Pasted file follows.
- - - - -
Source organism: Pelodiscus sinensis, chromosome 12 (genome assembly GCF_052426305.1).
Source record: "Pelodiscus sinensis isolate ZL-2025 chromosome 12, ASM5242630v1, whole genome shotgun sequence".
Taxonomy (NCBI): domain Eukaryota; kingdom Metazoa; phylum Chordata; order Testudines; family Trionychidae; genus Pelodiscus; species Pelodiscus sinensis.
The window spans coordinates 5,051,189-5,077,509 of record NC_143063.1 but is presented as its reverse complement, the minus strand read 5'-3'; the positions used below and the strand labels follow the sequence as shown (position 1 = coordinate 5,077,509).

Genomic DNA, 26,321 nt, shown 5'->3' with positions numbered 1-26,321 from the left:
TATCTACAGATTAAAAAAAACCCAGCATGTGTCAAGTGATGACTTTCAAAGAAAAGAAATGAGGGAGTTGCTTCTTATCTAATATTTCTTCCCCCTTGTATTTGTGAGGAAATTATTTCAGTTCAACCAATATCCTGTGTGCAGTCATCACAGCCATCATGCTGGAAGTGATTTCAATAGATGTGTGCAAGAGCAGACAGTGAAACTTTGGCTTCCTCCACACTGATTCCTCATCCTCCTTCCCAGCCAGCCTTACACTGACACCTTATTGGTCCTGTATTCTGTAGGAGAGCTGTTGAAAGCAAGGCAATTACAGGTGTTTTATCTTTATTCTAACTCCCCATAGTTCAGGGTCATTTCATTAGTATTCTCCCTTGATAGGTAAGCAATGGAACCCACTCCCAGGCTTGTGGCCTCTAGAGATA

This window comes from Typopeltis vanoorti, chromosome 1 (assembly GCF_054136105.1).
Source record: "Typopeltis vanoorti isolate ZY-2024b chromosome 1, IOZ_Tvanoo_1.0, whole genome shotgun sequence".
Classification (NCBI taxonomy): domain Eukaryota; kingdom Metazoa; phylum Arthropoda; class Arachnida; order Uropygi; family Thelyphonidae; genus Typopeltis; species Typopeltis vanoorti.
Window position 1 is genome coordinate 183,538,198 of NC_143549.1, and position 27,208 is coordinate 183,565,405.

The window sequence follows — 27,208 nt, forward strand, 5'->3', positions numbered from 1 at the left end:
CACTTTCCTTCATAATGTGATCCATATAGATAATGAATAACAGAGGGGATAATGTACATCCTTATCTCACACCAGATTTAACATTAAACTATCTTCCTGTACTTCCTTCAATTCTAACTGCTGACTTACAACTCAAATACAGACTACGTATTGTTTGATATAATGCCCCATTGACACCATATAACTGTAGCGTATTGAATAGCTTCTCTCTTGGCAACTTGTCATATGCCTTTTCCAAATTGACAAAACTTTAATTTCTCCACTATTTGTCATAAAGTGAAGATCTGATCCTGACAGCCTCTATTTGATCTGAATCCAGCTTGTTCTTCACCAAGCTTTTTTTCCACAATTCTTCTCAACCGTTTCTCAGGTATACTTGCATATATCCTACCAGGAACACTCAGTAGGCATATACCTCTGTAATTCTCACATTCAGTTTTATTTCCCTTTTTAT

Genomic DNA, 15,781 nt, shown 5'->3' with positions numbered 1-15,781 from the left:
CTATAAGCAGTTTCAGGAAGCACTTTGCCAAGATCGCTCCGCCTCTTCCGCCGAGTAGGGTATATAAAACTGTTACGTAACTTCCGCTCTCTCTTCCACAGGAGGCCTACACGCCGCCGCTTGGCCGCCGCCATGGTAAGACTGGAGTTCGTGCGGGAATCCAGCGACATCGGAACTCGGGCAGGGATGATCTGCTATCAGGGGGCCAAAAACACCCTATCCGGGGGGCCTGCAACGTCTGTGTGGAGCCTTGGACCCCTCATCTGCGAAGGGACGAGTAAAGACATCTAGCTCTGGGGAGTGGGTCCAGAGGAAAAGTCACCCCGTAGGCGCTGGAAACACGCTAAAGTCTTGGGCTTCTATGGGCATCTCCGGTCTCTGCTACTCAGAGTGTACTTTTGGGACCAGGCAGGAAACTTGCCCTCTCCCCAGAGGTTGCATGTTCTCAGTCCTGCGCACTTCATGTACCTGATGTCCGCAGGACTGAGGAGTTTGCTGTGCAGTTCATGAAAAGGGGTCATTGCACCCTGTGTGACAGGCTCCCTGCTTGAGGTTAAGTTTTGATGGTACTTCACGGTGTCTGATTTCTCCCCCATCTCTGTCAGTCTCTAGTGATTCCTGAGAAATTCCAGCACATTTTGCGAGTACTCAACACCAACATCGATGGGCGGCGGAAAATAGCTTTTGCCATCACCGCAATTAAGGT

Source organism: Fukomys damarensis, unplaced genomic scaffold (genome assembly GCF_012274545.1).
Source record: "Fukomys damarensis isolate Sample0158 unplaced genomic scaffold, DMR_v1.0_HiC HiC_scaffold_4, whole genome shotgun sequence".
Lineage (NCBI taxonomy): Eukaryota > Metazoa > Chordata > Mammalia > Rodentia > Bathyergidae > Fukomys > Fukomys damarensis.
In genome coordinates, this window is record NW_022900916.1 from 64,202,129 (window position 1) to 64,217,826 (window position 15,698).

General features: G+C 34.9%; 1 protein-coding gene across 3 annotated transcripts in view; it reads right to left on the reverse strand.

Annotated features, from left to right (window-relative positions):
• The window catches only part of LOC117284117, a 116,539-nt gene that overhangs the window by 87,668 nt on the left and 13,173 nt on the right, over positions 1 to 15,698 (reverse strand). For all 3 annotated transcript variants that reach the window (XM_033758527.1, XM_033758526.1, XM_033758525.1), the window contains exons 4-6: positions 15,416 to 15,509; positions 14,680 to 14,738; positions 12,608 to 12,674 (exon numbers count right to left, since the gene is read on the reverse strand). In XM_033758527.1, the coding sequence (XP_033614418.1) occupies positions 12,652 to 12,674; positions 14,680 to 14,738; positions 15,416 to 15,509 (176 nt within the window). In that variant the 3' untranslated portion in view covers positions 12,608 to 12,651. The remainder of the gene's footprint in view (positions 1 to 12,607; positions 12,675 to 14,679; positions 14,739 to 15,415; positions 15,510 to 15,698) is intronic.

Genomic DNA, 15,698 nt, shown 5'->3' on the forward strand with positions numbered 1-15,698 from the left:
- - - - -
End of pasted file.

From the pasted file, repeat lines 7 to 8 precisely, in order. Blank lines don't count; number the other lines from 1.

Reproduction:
This window comes from Typopeltis vanoorti, chromosome 1 (assembly GCF_054136105.1).
Source record: "Typopeltis vanoorti isolate ZY-2024b chromosome 1, IOZ_Tvanoo_1.0, whole genome shotgun sequence".